Each year of Christmas Eve, it has been tradition for my son and I to stand outside at midnight and listen to the night. As a small child I had told him how the animals receive the gift of speech at midnight. They would sing carols and each would get the chance to whisper in the Baby Jesus’ ear. They would tell him of the people who had been kind to them and those who had not. They would ask blessings and prayers for the ones they loved. If you were there at midnight and listened very carefully, I told him that you would be able to hear them singing in the night. Each year, we take pains to give every animal in the yard, wild or tame extra treats and attention in the days leading up to Christmas. Sometimes we whisper a prayer in their furry or feathered ears to be carried to the baby. Even though I now follow the Buddhist path and my son is grown now and seldom home on Christmas Eve, somehow I still find myself standing in the night and listening.

Tonight was no different. As I was passing through the laundry room to the back door, I noticed that the little red hen was failing. She hardly reacted as I gently picked her up and tucked her under my coat. I carried her out into the back yard with me and stroked her silky feathers. I told her that I was grateful for all eggs she had laid and for her companionship over the years. I whispered in her ear to tell the Baby Jesus, “Thank you.”

We stood there in the silence of the night, with large white snowflakes drifting down. Christmas lights twinkled in the trees and the ground around us sparkled like diamonds. Far off in the distance, I heard the midnight church bells ring. Holding my breath, I swear I heard the whisper of many voices drifting through the air.

I wanted to stand there in the magic of the moment forever, but the cold seeped through my clothes. My reverie broken, I came back in the house and put the small, still body of the red hen in her box and closed the lid. As I went to bed I pictured her, strong and young in a stable, whispering in a baby’s ear.


This morning, the toilet was clogged. Now I’m not sure, but I may be the only woman who immediately thinks of hamsters when the toilet doesn’t work. Here is why…..


I have never been particularly fond off hamsters. Oh granted, they are cute and not much trouble to keep, but I just have a few problems with the little rodents. For starters, they seem to have a tendency to bite the hand that feeds them or cleans their cage, and there’s the food thing. They stuff everything in their cheeks, get it all covered with hamster spit and then tuck it away in their beds. That’s just icky. Then, there is the fact that their testicles are well, absolutely huge. I just can’t find myself becoming attached to any animal whose balls are bigger than its brain. (Men excluded, I guess)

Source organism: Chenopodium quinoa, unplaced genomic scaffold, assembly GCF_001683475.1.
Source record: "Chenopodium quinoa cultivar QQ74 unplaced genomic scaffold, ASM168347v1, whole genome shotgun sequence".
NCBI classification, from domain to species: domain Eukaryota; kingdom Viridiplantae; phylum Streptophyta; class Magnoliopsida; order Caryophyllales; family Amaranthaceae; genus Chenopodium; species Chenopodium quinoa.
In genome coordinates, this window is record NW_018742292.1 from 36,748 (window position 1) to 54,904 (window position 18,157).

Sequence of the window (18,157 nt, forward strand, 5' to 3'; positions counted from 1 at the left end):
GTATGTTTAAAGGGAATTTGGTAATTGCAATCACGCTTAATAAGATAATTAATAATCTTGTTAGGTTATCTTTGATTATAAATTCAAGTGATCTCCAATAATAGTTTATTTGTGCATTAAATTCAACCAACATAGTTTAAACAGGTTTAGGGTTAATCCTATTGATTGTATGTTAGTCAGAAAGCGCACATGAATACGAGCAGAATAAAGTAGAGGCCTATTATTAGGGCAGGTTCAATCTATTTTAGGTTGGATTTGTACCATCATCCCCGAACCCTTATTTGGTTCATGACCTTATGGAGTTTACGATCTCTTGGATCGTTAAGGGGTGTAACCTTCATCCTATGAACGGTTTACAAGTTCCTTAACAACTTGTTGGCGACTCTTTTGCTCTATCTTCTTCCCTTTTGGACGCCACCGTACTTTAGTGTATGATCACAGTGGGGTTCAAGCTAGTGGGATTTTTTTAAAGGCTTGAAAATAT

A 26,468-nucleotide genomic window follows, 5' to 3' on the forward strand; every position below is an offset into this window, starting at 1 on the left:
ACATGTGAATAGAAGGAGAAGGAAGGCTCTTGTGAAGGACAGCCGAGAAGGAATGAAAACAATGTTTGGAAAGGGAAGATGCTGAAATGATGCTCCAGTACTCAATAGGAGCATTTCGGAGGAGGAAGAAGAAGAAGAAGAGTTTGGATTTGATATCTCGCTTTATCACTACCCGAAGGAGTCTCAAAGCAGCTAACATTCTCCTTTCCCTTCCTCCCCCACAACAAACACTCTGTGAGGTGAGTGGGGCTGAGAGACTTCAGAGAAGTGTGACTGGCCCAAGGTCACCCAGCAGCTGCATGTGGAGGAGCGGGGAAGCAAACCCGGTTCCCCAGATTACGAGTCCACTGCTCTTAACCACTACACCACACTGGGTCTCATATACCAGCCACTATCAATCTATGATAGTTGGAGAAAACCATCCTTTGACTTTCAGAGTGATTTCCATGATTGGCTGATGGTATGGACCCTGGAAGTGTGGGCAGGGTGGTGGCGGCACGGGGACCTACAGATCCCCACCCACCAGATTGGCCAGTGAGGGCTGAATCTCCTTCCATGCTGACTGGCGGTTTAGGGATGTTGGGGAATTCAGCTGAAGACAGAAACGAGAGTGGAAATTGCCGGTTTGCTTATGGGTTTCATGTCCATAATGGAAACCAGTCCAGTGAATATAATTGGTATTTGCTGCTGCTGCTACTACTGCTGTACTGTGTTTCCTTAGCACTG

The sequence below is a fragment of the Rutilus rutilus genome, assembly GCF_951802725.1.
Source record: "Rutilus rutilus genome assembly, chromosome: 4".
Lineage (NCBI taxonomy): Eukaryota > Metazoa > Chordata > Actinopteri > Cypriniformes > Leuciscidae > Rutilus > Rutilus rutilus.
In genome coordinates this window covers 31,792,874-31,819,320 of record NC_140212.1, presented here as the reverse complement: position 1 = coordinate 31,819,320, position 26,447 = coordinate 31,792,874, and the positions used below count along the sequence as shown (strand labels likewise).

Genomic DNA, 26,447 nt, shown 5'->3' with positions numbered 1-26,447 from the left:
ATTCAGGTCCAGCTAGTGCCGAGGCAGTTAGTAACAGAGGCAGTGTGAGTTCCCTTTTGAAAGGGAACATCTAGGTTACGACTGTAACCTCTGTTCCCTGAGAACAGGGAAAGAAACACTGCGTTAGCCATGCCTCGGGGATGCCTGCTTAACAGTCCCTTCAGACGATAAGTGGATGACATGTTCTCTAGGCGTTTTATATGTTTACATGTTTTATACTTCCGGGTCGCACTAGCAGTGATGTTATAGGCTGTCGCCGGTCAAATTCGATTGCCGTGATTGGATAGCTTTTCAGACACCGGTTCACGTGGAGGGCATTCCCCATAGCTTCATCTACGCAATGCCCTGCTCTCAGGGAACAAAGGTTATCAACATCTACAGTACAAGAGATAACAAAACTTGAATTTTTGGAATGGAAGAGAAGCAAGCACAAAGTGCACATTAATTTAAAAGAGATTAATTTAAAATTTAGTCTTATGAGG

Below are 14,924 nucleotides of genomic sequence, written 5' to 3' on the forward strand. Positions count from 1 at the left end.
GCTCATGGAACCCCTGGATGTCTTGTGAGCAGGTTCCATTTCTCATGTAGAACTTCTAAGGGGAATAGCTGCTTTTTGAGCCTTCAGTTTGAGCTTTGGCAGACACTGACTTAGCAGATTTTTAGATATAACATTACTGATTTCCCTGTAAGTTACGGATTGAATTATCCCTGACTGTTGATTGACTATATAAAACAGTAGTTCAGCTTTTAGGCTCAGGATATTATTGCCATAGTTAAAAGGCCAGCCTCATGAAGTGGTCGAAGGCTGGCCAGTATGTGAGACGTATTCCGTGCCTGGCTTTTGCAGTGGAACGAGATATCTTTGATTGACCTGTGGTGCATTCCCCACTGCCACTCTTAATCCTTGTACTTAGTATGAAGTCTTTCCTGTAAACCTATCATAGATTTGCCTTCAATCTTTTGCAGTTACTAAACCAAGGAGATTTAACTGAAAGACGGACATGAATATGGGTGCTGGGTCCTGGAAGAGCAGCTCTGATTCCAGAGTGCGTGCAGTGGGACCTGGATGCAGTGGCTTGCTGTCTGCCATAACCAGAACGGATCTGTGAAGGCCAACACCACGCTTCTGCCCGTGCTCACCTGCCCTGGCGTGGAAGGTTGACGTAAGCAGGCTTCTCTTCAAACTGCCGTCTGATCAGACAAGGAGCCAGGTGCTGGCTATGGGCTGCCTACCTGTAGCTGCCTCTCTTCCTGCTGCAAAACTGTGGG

Every once in a while I find myself getting stuck with a hamster. When we lived in navy housing, someone was moving overseas and talked me into taking their three-year-old hamster, “Sweetums”. I figured, what the heck, it’s old, how much longer can it live? (A lot longer than you would think!). I soon discovered that there was NOTHING sweet about “Sweetums”. The rotten little thing would make a dive for your hand every time you reached in its cage and try to sink its little fangs into your finger. More often than not, he succeeded. It wouldn’t have been so bad, but he continuously peed in his food dish requiring someone to reach in there and change it. I began to suspect that his owners requested the overseas duty assignment, just to get away from him.

He simply was not a pleasant animal. Every morning I would go to his cage to cheerfully greet him and he would open one eye and glare at me. We took to calling him “Mr. Personality”. Mr. Personality lived in the laundry room on the back of the dryer for about a year, before old age was merciful to all of us and we found him face down in his food dish one morning. I tried to muster up a tear, but my heart just wasn’t into it. Later when Levi got up, I told him of Mr. P’s demise and he managed to look sorrowful for about the time it took to discover the toy in the new box of cereal.

About half way through his super frosted sugar bombs (or whatever overly sweetened cereal he was obsessed with that week), he announced that he thought Mr. P should have a burial at sea. We had visited the whaling museum the week before and they had shown a short movie about life aboard a whiling ship. A whale had killed one of the seamen and the captain sewed him in a canvas shroud and committed him to the depths of the ocean. I’m not sure why he thought that this was appropriate for a hamster, but I learned early on in mother hood that sometimes, you just don’t want to know. I gave a week, “Um, sure” and sank back into my coffee. I had a million things to do and I’d just have to deal with the expired hamster later.